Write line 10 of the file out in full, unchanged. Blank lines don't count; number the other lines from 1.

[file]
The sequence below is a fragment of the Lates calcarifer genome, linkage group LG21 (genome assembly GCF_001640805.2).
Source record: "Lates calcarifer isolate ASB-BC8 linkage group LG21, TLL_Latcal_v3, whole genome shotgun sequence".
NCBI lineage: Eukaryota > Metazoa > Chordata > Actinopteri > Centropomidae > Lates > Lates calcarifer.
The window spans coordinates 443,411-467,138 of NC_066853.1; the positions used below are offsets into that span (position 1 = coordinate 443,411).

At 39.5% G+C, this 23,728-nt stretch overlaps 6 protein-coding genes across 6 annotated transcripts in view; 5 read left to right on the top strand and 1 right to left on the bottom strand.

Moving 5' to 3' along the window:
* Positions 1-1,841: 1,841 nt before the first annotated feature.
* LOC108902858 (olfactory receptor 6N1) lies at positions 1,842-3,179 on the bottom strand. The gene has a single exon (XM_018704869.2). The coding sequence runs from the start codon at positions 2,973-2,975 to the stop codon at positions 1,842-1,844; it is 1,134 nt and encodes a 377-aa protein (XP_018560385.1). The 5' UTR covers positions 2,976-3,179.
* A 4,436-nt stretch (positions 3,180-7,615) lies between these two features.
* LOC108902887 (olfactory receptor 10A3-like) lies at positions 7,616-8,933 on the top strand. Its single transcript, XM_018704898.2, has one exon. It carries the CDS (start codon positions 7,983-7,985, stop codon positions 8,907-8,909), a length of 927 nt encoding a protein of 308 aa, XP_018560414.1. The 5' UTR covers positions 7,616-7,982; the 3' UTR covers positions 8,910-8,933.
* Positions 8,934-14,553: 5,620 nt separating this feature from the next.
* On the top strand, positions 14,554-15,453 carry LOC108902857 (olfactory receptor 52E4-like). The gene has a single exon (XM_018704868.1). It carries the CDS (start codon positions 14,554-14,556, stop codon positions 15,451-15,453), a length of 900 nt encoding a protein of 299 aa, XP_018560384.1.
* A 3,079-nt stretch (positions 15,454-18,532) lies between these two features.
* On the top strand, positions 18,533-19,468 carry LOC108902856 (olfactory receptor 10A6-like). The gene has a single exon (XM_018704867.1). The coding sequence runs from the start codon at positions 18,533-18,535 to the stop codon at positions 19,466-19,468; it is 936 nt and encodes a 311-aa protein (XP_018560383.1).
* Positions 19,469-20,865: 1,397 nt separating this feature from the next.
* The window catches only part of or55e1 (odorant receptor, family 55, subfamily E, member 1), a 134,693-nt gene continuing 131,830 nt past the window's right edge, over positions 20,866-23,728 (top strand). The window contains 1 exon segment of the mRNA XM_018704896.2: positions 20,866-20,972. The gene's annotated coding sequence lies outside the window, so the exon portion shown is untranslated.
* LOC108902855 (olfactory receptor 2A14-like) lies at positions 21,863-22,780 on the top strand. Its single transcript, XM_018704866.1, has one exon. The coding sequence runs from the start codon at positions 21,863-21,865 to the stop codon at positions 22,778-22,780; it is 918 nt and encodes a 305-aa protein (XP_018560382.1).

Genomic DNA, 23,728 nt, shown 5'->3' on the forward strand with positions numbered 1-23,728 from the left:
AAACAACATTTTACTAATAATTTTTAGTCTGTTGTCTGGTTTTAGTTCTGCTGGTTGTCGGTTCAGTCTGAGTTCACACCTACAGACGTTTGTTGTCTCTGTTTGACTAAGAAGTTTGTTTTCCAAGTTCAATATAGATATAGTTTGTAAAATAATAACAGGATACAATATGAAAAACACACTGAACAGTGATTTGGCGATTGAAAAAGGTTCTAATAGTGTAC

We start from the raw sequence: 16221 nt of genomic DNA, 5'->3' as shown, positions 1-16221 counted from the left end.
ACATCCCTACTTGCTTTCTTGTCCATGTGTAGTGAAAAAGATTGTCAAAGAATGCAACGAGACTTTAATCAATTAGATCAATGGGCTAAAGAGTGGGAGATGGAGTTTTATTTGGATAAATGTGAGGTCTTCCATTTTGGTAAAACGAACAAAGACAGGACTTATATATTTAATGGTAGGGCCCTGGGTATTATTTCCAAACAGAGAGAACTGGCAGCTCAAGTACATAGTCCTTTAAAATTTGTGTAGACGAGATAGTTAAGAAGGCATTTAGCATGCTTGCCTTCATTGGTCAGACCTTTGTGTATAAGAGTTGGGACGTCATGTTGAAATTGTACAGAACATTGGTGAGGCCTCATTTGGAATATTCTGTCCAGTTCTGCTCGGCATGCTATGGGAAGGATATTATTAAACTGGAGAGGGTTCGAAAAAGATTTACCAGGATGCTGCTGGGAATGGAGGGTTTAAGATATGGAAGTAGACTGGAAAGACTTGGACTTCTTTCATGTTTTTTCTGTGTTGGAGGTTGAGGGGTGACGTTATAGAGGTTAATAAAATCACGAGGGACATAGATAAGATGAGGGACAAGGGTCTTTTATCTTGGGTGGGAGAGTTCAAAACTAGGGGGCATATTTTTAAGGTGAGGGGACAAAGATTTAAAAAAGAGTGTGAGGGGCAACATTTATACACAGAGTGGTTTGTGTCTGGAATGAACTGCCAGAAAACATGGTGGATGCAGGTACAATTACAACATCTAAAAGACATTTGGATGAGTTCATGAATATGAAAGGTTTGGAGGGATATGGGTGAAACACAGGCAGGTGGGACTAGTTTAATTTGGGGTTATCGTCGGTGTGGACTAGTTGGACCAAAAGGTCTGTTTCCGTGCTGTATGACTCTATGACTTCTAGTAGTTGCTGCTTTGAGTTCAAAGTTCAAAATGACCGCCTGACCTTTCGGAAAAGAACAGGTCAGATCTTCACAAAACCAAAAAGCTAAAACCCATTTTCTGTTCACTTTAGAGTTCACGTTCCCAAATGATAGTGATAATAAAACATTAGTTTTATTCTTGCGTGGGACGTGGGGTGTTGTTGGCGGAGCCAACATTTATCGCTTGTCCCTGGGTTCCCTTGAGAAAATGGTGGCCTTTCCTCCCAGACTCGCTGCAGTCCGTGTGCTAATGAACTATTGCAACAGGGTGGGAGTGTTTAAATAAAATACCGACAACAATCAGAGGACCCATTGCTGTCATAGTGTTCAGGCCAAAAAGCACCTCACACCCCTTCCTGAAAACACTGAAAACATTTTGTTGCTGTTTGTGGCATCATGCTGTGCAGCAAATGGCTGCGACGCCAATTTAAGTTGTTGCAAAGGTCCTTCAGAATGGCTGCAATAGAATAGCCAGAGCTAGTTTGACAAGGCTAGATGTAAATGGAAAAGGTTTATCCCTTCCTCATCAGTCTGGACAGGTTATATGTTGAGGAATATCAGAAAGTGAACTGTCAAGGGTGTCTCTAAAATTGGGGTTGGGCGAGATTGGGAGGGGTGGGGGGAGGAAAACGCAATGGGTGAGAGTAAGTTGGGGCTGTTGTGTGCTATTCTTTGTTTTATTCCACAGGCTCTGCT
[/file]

* LOC108902887 (olfactory receptor 10A3-like) lies at positions 7,616-8,933 on the top strand. Its single transcript, XM_018704898.2, has one exon. It carries the CDS (start codon positions 7,983-7,985, stop codon positions 8,907-8,909), a length of 927 nt encoding a protein of 308 aa, XP_018560414.1. The 5' UTR covers positions 7,616-7,982; the 3' UTR covers positions 8,910-8,933.